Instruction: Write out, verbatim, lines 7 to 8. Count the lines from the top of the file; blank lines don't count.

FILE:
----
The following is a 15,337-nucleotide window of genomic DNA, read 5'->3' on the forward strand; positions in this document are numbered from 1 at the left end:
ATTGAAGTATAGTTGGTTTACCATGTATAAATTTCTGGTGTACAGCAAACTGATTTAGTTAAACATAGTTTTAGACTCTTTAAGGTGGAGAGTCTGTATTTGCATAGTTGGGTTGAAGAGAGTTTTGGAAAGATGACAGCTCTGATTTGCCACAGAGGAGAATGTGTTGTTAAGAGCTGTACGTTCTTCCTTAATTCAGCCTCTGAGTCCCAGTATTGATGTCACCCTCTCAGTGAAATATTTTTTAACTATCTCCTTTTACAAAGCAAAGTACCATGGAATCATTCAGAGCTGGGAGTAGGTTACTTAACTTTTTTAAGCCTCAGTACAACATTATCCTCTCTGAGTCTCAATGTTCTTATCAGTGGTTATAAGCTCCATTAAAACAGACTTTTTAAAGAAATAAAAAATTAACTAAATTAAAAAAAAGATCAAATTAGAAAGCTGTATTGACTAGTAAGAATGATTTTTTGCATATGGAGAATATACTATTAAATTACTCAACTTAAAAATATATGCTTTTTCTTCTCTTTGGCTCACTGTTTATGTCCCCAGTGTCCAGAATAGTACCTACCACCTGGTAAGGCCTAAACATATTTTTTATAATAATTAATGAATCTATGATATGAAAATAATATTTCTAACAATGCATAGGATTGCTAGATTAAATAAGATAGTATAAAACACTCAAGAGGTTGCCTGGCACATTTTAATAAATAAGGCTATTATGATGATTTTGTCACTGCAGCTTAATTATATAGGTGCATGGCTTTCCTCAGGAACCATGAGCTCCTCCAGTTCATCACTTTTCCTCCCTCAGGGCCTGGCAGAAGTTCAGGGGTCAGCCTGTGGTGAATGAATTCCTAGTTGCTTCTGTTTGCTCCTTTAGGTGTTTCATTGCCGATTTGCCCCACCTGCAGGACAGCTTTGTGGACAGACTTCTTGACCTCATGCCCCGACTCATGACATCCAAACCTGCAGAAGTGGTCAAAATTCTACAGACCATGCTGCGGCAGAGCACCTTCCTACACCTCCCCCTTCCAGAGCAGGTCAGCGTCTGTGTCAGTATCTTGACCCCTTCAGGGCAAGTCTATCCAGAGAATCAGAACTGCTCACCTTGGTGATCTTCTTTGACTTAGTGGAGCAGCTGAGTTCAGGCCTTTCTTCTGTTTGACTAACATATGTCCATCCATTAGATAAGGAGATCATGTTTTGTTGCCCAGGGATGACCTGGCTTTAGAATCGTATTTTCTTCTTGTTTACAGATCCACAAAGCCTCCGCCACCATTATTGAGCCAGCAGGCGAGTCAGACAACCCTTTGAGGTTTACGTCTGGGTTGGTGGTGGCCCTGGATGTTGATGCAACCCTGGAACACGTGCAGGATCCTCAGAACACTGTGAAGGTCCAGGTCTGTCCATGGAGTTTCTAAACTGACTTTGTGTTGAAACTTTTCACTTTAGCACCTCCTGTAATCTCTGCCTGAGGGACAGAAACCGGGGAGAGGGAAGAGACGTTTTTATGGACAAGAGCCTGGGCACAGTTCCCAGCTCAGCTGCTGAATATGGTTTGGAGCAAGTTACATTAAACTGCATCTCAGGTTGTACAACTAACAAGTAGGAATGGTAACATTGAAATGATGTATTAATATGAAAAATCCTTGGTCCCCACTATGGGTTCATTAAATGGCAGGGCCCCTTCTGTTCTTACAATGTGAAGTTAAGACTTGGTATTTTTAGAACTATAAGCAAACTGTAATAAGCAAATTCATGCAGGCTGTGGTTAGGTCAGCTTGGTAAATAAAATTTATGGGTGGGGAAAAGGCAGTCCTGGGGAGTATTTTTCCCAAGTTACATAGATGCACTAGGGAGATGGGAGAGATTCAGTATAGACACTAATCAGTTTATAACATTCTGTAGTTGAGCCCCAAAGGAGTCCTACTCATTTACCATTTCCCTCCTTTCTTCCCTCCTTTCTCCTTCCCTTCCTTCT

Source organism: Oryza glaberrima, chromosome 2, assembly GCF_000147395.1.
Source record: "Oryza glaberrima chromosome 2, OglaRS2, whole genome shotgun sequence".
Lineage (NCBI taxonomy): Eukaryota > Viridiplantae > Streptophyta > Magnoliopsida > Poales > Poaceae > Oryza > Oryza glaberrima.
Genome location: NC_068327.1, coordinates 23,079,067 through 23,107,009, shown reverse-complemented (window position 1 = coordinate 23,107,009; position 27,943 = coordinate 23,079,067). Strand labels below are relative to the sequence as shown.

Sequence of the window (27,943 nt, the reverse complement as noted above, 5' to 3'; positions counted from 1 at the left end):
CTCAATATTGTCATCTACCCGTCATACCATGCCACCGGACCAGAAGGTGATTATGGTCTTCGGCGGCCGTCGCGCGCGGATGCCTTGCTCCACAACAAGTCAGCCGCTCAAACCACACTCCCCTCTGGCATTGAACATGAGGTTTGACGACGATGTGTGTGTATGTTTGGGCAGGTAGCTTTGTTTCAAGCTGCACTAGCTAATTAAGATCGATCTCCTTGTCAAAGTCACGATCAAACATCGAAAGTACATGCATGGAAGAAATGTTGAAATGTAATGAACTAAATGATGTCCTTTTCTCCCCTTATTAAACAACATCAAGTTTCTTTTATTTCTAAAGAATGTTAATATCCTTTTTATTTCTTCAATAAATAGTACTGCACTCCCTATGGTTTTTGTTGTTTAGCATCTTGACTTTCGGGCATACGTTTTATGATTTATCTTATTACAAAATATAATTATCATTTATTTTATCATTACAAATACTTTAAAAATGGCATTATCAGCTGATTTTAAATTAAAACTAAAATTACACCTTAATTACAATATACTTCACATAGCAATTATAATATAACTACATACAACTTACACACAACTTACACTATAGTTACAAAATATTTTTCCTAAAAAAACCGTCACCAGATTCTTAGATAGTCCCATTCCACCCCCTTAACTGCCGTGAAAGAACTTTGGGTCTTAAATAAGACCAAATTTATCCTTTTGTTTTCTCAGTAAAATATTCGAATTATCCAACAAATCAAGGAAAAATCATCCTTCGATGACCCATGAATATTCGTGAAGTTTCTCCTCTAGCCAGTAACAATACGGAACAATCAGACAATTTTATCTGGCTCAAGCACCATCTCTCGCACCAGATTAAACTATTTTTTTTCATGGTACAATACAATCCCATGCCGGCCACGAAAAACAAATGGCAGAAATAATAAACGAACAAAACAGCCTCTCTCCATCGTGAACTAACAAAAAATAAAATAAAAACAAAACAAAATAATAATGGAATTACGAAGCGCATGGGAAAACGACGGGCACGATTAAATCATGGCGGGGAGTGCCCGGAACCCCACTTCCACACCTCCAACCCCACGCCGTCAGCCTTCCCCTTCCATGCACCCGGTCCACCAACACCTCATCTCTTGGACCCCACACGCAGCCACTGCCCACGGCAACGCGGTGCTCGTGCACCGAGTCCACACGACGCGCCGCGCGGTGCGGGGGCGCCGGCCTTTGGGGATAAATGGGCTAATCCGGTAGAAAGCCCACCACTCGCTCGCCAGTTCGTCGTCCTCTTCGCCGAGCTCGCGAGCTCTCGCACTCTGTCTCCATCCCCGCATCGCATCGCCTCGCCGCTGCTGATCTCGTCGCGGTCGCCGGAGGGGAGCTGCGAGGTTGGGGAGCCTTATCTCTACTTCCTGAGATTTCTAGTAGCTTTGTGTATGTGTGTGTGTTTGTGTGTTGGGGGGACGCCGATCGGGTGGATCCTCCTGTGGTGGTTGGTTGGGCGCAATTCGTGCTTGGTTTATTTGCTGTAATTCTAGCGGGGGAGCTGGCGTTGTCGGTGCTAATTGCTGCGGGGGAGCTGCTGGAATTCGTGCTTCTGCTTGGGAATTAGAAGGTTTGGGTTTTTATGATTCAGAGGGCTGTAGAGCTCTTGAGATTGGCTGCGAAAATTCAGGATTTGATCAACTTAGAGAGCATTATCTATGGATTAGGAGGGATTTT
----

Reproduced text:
Sequence of the window (27,943 nt, the reverse complement as noted above, 5' to 3'; positions counted from 1 at the left end):
CTCAATATTGTCATCTACCCGTCATACCATGCCACCGGACCAGAAGGTGATTATGGTCTTCGGCGGCCGTCGCGCGCGGATGCCTTGCTCCACAACAAGTCAGCCGCTCAAACCACACTCCCCTCTGGCATTGAACATGAGGTTTGACGACGATGTGTGTGTATGTTTGGGCAGGTAGCTTTGTTTCAAGCTGCACTAGCTAATTAAGATCGATCTCCTTGTCAAAGTCACGATCAAACATCGAAAGTACATGCATGGAAGAAATGTTGAAATGTAATGAACTAAATGATGTCCTTTTCTCCCCTTATTAAACAACATCAAGTTTCTTTTATTTCTAAAGAATGTTAATATCCTTTTTATTTCTTCAATAAATAGTACTGCACTCCCTATGGTTTTTGTTGTTTAGCATCTTGACTTTCGGGCATACGTTTTATGATTTATCTTATTACAAAATATAATTATCATTTATTTTATCATTACAAATACTTTAAAAATGGCATTATCAGCTGATTTTAAATTAAAACTAAAATTACACCTTAATTACAATATACTTCACATAGCAATTATAATATAACTACATACAACTTACACACAACTTACACTATAGTTACAAAATATTTTTCCTAAAAAAACCGTCACCAGATTCTTAGATAGTCCCATTCCACCCCCTTAACTGCCGTGAAAGAACTTTGGGTCTTAAATAAGACCAAATTTATCCTTTTGTTTTCTCAGTAAAATATTCGAATTATCCAACAAATCAAGGAAAAATCATCCTTCGATGACCCATGAATATTCGTGAAGTTTCTCCTCTAGCCAGTAACAATACGGAACAATCAGACAATTTTATCTGGCTCAAGCACCATCTCTCGCACCAGATTAAACTATTTTTTTTCATGGTACAATACAATCCCATGCCGGCCACGAAAAACAAATGGCAGAAATAATAAACGAACAAAACAGCCTCTCTCCATCGTGAACTAACAAAAAATAAAATAAAAACAAAACAAAATAATAATGGAATTACGAAGCGCATGGGAAAACGACGGGCACGATTAAATCATGGCGGGGAGTGCCCGGAACCCCACTTCCACACCTCCAACCCCACGCCGTCAGCCTTCCCCTTCCATGCACCCGGTCCACCAACACCTCATCTCTTGGACCCCACACGCAGCCACTGCCCACGGCAACGCGGTGCTCGTGCACCGAGTCCACACGACGCGCCGCGCGGTGCGGGGGCGCCGGCCTTTGGGGATAAATGGGCTAATCCGGTAGAAAGCCCACCACTCGCTCGCCAGTTCGTCGTCCTCTTCGCCGAGCTCGCGAGCTCTCGCACTCTGTCTCCATCCCCGCATCGCATCGCCTCGCCGCTGCTGATCTCGTCGCGGTCGCCGGAGGGGAGCTGCGAGGTTGGGGAGCCTTATCTCTACTTCCTGAGATTTCTAGTAGCTTTGTGTATGTGTGTGTGTTTGTGTGTTGGGGGGACGCCGATCGGGTGGATCCTCCTGTGGTGGTTGGTTGGGCGCAATTCGTGCTTGGTTTATTTGCTGTAATTCTAGCGGGGGAGCTGGCGTTGTCGGTGCTAATTGCTGCGGGGGAGCTGCTGGAATTCGTGCTTCTGCTTGGGAATTAGAAGGTTTGGGTTTTTATGATTCAGAGGGCTGTAGAGCTCTTGAGATTGGCTGCGAAAATTCAGGATTTGATCAACTTAGAGAGCATTATCTATGGATTAGGAGGGATTTT